Not much goes on in the book, until a sort of very short climax at the very end. This was surprising, given the relatively action-packed rest of the series (which, I should mention, also slowly changes genre, from military science fiction to political commentary to romance, while always having elements of all three), but in no way diminished it; despite the lack of a real plot, I was hooked from the first chapter. Bujold has an amazing ability to draw characters, and these characters I already knew well. While most Vorkosigan books can, I think, be enjoyed on their own without having read others, this one is full of enough references that you really need to have read almost all of the rest of the series to enjoy.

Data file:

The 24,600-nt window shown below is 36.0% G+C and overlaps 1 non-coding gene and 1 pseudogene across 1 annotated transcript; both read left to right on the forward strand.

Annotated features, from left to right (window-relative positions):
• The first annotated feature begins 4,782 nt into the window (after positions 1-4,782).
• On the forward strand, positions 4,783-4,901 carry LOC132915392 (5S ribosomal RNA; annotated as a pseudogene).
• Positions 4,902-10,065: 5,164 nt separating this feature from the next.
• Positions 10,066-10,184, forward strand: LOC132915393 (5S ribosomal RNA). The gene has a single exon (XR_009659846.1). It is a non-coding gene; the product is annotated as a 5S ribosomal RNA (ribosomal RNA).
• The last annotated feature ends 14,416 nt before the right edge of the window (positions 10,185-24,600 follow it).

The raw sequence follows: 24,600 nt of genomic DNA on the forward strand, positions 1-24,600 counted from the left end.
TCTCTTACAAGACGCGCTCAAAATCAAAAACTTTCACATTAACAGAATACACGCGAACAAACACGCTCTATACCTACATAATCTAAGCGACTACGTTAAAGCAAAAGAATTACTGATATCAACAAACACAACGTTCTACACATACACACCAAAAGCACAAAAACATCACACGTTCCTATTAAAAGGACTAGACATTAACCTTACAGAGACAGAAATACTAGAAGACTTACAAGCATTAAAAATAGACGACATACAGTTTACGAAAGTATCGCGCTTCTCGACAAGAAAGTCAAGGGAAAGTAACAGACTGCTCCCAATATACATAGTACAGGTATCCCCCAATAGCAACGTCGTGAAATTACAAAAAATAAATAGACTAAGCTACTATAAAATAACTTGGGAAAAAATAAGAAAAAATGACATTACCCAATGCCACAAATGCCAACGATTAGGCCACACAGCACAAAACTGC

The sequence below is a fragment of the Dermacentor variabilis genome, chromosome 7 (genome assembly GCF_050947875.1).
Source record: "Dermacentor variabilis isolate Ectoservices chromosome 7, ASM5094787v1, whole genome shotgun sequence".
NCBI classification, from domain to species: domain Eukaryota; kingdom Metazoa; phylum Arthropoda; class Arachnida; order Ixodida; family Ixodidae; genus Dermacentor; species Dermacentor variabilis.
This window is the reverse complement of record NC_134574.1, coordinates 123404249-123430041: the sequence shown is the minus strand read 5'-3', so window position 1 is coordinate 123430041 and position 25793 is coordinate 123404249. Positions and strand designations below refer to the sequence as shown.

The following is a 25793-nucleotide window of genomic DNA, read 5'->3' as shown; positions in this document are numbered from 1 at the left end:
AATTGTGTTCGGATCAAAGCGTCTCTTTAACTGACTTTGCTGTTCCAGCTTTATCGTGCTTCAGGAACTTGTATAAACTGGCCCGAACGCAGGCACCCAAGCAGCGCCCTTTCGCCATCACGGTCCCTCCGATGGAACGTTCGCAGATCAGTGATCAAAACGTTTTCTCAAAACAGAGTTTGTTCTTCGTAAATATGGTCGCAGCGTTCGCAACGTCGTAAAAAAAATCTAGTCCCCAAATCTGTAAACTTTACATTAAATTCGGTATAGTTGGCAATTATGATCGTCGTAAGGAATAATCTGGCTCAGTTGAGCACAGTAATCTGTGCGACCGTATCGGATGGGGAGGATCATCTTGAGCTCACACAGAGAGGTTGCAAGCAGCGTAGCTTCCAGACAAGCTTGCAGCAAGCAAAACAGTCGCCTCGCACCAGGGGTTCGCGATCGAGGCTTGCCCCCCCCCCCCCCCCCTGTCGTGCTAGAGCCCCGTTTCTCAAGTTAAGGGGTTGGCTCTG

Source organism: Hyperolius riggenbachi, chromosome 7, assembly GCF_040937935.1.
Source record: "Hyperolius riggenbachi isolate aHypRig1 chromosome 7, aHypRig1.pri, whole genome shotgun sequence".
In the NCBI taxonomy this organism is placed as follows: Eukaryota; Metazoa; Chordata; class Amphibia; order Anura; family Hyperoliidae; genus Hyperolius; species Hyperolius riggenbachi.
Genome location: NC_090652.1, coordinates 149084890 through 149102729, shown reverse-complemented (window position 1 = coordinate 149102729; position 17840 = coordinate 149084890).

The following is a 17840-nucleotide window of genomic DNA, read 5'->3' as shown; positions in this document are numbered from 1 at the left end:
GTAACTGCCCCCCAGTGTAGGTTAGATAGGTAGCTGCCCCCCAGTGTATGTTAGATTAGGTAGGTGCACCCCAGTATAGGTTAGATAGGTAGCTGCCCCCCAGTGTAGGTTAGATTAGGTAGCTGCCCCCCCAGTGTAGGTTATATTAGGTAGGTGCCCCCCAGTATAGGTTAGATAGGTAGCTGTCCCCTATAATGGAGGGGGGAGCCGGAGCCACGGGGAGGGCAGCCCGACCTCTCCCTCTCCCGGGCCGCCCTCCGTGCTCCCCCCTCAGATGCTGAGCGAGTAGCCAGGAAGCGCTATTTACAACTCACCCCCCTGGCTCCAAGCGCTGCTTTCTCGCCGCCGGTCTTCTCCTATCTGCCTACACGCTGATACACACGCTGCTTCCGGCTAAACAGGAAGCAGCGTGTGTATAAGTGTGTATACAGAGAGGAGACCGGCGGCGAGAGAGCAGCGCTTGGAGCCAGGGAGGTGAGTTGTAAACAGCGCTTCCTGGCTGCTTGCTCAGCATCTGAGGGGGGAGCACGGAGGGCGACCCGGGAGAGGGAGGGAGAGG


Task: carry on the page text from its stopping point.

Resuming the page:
There is also surprisingly little of the series’ central character, Miles, who the series for the most part follows from childhood to old adult, in favor of his mother; a nice return to the old Shards of Honor and Barrayar stories (with plenty of references to the former!). It was fascinating to see Miles (grown Miles) from the point of view of someone who is smarter than him, which was a welcome viewpoint and helped expose some of Miles’ vulnerabilities that don’t come across as much when he is the center of attention. The book itself takes place on the Barrayaran colony world Sergyar (which Cordelia helped discover), and deals with Cordelia and a close friend, Admiral Jole, dealing with the aftermath of the death of Cordelia’s husband and Jole’s mentor. The story deals with the pair of them (re)-finding each other while trying to manage an expanding colony, and reveals a lot of surprising facts about the past relationship between Cordelia, Jole, and the late Aral Vorkosigan. The introduction of Jole – an entirely new character as far as I can recall – was a bit clunky at first, and I never felt he really developed much, but the discussion of the relationship between the three of them, and its evolution (despite one of them being dead!) was very moving and, as always with Bujold, thought-provoking. Though nothing happens, the book still somehow remains a page-turner due to Bujold’s great gift with the pen (or rather, the keyboard). Though not what I was expecting, Gentleman Jole and the Red Queen was still a joy to read!